Injecting minute amounts of two immune-stimulating agents directly into solid tumors in mice can eliminate all traces of cancer in the animals, including distant, untreated metastases, according to a study by researchers at the Stanford University School of Medicine.
The approach works for many different types of cancers, including those that arise spontaneously, the study found.
The researchers believe the local application of very small amounts of the agents could serve as a rapid and relatively inexpensive cancer therapy that is unlikely to cause the adverse side effects often seen with bodywide immune stimulation.
“When we use these two agents together, we see the elimination of tumors all over the body,” said Ronald Levy, MD, professor of oncology. “This approach bypasses the need to identify tumor-specific immune targets and doesn’t require wholesale activation of the immune system or customization of a patient’s immune cells.”
One agent is currently already approved for use in humans; the other has been tested for human use in several unrelated clinical trials. A clinical trial was launched in January to test the effect of the treatment in patients with lymphoma.
Immuno-oncology is a rapidly evolving field in its own right but has significant tailwinds behind in the form of the falling cost of genetic sequencing and the gene editing using CRISPR-Cas9. Together with decades of progressive research in the oncology field the prospect of a cure for cancers of many different hues is within reach.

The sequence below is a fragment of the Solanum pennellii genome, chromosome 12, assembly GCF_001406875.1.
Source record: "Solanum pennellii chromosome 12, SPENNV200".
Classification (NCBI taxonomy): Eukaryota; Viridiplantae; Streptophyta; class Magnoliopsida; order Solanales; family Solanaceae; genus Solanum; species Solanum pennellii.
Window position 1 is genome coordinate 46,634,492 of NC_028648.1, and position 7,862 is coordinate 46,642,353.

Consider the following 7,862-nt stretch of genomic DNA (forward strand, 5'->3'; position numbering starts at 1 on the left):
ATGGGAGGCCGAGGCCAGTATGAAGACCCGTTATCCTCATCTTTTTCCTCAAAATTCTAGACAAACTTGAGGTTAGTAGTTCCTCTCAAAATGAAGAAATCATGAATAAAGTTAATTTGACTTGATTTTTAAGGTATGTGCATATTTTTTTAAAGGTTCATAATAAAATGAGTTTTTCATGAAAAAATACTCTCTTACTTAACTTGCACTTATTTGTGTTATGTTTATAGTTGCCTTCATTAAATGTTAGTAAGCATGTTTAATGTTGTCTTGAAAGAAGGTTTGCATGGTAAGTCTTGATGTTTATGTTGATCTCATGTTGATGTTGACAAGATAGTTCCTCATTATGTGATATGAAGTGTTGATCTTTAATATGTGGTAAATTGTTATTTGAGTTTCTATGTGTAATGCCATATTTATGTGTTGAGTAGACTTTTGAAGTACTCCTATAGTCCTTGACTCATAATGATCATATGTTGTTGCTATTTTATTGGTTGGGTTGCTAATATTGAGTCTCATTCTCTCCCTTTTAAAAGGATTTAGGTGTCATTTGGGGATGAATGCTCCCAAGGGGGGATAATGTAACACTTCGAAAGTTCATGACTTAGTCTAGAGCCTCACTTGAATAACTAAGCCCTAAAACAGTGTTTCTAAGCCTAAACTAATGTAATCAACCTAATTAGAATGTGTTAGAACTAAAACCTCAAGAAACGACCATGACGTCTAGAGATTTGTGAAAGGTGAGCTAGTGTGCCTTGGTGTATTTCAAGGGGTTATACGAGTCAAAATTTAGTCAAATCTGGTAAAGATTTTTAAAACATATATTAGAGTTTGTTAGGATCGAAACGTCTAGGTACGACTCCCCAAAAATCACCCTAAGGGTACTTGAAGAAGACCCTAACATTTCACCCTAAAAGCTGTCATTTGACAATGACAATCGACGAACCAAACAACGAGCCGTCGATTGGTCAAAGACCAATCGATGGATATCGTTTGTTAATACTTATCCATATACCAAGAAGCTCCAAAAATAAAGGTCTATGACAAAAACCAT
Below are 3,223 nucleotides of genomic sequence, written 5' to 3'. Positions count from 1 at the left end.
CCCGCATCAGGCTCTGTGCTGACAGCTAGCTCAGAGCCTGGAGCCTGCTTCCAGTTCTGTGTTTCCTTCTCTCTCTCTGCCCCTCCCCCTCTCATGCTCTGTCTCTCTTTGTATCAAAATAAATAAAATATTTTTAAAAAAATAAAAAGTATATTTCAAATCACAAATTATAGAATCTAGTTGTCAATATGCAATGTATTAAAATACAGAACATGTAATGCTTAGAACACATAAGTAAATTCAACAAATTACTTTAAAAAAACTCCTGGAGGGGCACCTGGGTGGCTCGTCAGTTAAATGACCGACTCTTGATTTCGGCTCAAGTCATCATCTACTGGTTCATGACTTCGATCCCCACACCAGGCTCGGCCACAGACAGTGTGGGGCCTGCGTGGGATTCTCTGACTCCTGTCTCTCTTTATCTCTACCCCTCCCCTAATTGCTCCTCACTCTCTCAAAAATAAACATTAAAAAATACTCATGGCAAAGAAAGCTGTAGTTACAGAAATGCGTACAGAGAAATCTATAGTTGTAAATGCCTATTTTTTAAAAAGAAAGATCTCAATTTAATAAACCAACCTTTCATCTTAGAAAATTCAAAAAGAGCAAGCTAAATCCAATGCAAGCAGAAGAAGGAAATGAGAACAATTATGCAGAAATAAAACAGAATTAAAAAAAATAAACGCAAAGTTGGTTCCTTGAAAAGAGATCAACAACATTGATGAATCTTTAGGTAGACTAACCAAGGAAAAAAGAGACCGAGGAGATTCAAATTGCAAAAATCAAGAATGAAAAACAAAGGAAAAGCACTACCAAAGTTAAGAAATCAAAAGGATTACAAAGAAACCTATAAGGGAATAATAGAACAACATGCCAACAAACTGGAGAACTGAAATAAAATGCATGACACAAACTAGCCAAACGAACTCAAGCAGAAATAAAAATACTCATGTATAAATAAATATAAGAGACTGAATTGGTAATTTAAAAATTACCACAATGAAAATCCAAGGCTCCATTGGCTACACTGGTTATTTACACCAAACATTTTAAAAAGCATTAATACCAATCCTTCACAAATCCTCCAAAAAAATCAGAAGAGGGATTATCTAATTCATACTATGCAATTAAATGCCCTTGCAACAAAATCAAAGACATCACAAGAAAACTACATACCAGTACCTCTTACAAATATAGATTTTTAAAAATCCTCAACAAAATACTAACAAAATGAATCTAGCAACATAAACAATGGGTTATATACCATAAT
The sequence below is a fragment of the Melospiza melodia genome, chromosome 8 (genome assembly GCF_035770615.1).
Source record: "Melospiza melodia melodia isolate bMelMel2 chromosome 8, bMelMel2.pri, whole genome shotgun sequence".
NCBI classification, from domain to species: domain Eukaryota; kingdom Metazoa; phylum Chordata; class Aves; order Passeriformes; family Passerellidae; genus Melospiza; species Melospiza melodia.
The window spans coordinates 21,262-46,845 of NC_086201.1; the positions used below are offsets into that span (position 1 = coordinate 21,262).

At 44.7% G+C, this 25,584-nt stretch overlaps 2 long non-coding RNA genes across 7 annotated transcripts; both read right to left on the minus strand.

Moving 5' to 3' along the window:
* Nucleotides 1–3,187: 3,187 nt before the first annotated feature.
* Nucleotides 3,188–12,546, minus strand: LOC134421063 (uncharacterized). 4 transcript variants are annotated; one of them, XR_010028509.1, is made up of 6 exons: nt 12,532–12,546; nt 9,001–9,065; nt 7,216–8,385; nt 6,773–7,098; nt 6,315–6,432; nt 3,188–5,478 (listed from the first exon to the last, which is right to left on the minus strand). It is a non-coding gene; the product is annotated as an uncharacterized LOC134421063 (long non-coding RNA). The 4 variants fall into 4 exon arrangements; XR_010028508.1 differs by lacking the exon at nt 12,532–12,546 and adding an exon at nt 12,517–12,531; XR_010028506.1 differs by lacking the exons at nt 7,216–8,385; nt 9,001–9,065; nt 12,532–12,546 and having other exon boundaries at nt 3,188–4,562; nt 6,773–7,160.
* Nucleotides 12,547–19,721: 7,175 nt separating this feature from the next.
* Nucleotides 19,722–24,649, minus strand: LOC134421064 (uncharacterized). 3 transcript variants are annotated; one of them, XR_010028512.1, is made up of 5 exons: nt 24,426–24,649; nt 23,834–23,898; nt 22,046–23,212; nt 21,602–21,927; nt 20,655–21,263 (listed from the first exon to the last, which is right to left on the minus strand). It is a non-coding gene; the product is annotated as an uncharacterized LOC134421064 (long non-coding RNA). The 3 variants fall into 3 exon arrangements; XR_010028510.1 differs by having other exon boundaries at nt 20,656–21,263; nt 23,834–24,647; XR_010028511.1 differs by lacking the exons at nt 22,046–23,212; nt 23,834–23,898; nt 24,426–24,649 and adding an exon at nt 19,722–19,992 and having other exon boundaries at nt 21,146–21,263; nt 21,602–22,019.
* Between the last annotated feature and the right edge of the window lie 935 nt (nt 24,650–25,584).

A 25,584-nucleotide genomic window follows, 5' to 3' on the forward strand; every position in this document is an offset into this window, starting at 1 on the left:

However, right now the majority of treatments in the investible universe are focusing on T-cell editing or activation. If the above treatment reaches commercial utility, and the tone of commentary suggests they are rapidly moving towards human trials, there is the prospect that T-cell alteration could be leapfrogged by simply activating the immune system where necessary without tailored editing.
In the meantime, the Loncar Immunotherapy ETF bounced this week from the upper side of its underlying range and a sustained move below the trend mean would be required to question medium-term scope for continued upside.
This additional article may also be of interest.
Oncology is both expensive and an increasing cost of national healthcare systems just about everywhere. Considering how much pressure healthcare costs are putting on both individuals and governments anything that can reduce the cost of treatment and also improve outcomes represents a considerable benefit for the economy by increasing individual productivity and working life.
This before and after picture from the above study highlights just how profound the change is.